Are we products or producers of our environment?

Stephen Manley encourages us to look inward.

Reading time: 4 minutes

You won’t find many an opposing view to the notion that our environment impacts what we do and therefore what we achieve. “We’re all products of our environment” as the adage goes.

In a group coaching session recently, the subject of the workplace environment became the focus of our discussion. In truth, it was even blamed or cited as the reason why some of the group weren’t prepared to change how they themselves lead.

In exploring further what we found was that (i) the behaviours of others in their environment had become the stuff of urban legend, organisational folklore, if you will, and therefore this was now the reason given why it was difficult for some members of the group to do anything different now or in the future.

And (ii) the physical aspects of the environment – the décor, the visual appeal (or uninspiring lack thereof) – were also factors contributing towards the lack of change on their part.

What we noticed was that both of these factors, which by definition occurred in the past (leadership behaviours, the way the building or office was decorated etc), were now being given the power to dictate how the future unravelled.

Dealing with change

When we’re dealing with change, if all we do is gather evidence from our past to predict the future then we are shackled somewhat.

Since change is something that happens in the moment, in order to achieve a different outcome, then the factors in this moment have no chance of being identical to those in the past. Time has moved on.

If all we do is gather evidence from our past to predict the future, then we are shackled somewhat

This is true if any of us have achieved something in the past, that’s no guarantee for achieving again in the future.

Sure we’ll bring with us helpful beliefs through our experience, and we use these to overcome the uncertainties of this new situation in what is now a different moment in time.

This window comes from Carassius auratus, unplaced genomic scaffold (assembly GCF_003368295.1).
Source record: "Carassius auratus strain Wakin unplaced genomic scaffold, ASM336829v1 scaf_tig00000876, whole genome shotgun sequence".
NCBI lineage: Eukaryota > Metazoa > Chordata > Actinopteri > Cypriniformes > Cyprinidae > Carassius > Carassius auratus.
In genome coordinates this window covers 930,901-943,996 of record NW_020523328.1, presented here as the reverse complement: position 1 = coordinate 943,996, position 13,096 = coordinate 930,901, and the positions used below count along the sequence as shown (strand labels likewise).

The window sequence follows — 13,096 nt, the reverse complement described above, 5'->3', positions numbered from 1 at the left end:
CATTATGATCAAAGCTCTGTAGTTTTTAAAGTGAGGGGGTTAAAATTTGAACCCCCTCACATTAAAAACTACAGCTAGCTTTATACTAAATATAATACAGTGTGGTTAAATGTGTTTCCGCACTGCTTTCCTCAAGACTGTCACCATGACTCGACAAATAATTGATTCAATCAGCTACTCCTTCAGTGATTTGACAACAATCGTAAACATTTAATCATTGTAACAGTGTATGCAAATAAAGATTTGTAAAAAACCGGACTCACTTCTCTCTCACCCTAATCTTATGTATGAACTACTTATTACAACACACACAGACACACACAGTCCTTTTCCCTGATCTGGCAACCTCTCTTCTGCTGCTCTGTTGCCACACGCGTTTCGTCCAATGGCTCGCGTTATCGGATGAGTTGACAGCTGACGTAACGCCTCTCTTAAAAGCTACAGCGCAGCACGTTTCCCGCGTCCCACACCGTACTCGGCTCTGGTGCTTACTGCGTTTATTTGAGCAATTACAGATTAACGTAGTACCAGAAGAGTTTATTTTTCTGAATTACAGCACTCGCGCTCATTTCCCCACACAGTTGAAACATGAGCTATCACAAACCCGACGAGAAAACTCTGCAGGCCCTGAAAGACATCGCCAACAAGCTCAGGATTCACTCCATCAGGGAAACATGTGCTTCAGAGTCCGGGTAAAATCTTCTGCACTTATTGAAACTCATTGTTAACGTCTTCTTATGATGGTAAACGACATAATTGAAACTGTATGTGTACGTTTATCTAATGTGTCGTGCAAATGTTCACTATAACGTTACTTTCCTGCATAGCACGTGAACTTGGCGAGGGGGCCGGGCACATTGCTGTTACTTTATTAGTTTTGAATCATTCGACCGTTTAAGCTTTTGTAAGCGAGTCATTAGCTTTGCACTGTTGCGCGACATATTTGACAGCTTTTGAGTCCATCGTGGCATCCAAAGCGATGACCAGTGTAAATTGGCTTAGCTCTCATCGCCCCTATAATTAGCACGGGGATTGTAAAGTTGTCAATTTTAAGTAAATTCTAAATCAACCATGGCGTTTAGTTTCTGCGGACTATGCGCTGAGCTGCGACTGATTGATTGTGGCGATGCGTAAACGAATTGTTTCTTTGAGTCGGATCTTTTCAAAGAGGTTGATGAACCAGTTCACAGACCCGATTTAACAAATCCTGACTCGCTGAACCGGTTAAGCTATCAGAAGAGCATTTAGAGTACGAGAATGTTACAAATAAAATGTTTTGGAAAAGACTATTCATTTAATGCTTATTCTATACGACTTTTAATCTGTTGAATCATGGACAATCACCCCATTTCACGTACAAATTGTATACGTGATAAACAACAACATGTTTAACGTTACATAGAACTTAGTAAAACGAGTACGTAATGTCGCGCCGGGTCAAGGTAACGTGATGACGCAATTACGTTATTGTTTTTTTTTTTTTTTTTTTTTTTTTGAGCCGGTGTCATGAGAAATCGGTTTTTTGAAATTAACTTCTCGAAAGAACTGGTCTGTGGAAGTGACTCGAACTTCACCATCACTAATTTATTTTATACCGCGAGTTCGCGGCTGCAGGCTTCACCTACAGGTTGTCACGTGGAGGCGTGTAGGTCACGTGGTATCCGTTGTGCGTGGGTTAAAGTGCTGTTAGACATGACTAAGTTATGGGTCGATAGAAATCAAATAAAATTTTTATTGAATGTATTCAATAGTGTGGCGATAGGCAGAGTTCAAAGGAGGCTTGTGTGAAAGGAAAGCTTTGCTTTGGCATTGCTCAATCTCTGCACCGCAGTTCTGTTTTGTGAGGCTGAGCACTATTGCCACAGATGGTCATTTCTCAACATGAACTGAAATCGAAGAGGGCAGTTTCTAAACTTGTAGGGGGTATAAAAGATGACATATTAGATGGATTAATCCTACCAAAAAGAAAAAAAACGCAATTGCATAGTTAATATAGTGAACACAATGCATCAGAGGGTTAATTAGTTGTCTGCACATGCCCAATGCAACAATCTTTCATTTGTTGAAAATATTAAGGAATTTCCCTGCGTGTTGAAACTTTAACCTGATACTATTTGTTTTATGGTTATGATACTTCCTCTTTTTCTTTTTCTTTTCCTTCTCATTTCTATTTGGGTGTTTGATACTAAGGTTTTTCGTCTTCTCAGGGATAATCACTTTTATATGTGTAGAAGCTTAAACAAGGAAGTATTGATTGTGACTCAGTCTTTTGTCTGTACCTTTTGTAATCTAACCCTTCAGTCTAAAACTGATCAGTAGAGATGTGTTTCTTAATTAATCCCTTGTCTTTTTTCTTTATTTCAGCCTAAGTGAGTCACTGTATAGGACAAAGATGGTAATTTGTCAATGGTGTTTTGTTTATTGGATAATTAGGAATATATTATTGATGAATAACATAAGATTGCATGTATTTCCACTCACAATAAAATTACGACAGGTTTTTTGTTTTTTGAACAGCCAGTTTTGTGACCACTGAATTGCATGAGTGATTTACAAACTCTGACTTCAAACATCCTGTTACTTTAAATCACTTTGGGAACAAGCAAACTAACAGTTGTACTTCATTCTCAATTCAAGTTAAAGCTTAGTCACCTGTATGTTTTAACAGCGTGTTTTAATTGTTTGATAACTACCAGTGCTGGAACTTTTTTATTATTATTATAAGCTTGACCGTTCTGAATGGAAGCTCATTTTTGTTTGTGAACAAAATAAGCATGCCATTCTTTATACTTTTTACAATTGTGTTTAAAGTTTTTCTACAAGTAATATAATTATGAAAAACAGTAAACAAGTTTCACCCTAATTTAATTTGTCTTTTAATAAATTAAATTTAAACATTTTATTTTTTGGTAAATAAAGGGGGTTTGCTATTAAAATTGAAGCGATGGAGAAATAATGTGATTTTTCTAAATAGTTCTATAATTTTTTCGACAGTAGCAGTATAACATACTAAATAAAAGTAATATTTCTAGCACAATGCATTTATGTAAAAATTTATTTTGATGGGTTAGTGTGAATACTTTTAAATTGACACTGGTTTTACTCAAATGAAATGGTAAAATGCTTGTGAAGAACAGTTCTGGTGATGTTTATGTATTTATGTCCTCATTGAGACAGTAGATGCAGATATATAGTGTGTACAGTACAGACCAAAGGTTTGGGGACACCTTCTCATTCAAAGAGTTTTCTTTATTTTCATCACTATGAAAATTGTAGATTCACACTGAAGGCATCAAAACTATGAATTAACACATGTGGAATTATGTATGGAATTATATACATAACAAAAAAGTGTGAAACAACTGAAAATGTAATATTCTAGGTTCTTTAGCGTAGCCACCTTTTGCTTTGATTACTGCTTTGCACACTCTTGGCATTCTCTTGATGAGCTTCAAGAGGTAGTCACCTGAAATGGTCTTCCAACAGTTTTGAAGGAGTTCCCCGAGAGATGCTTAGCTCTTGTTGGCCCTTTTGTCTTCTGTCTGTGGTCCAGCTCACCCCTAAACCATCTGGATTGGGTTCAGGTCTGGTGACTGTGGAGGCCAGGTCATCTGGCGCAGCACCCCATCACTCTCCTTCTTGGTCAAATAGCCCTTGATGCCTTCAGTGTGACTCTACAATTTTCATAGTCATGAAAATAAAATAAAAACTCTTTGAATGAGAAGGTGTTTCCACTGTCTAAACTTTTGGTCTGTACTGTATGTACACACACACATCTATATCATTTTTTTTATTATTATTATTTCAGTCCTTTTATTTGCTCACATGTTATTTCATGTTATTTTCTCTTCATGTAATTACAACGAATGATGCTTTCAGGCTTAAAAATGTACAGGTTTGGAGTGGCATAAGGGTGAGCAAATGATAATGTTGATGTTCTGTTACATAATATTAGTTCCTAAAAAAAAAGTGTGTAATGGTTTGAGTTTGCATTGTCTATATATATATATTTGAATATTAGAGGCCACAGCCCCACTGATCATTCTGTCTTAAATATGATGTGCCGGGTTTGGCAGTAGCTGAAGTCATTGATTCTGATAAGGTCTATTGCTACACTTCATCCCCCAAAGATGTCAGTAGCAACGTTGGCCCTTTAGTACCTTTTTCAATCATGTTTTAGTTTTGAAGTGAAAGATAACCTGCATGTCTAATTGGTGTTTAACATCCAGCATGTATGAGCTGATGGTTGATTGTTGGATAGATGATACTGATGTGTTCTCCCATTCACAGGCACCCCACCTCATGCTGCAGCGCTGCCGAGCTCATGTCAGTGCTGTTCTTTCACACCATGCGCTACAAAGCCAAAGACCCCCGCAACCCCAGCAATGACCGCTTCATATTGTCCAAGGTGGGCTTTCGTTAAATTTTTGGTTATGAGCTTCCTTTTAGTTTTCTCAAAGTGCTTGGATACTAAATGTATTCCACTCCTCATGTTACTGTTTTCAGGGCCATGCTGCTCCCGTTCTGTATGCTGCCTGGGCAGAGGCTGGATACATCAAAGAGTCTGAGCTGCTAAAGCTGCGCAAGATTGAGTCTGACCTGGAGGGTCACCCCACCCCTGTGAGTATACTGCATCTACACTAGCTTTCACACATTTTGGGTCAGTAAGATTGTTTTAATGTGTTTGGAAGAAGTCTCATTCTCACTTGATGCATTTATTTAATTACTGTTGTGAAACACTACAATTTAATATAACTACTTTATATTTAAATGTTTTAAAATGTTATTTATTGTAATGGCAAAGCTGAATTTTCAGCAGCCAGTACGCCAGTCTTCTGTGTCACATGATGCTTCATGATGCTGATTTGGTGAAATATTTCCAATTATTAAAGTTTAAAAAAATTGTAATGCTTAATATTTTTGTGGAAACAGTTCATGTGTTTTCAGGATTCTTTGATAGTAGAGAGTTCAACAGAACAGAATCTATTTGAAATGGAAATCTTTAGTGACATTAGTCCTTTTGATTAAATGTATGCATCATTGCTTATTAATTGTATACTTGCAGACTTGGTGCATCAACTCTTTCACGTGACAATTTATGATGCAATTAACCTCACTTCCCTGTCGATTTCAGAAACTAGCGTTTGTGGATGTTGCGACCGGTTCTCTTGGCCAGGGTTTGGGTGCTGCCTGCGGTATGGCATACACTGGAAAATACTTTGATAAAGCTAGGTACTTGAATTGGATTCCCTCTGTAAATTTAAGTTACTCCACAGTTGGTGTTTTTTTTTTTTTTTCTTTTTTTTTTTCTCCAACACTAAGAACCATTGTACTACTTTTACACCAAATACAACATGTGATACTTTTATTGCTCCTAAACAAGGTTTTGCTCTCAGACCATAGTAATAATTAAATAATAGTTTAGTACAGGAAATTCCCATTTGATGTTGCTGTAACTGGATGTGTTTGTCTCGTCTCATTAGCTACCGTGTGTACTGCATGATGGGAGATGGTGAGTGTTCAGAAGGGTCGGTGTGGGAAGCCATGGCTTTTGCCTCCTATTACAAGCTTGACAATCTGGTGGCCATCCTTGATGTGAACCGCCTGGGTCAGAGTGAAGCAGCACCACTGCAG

In the same way that we can bring helpful beliefs experience from our past to face uncertainty in the future, maybe we can bring other things that cause us to not achieve in the future – unhelpful beliefs.

The belief mechanism

Beliefs are a feed-forward mechanism informed from our past experiences and values. They either empower and help us, or they limit us.

For example, I might hold a belief that putting my hand in a fire will cause considerable pain. I choose to believe that is a helpful belief and therefore I’ll maintain it until I learn otherwise.

Alternatively, if I hold a belief like a fully installed rule that because someone in the past discouraged me from doing something, then I should never try anything new again, then there’s a chance this could be a limiting belief.

External and internal environment

Back to our group coaching session…

I encouraged the group to consider the workplace environment in understanding why we do what we do. However, the encouragement was to consider it in two areas:

  1. External Environment (the things we notice around us): the external physical attributes and other people’s behaviours.
  2. Internal Environment (how we think about the things we notice and the state that results from this): our values, beliefs, thoughts and emotions which precede our behaviours.

It is in the internal environment where we actually create our experience of what happens externally. It is this that then causes us to do what we do and justify why we do it.



In our group session, our focus was now changed and we started to consider what we believed to be true as a result of (a) previous leadership behaviours?, and (b) the uninspiring décor in the workplace?

In the silence of the moment came some sobering insights.

Our reflection was that when we blame our environment, we tend to miss out the internal aspects and focus on the external. Of course, the internal world resides in our heads. However, we bring this influential element with us whatever environment we are in.

So perhaps we aren’t simply products of our environment. We are in fact part of our environment.

Maybe, just maybe, we’re producers of our environment too.


About the author

Stephen Manley is the coaching director at Spitfire Consultancy who are registered with the Association for Coaching


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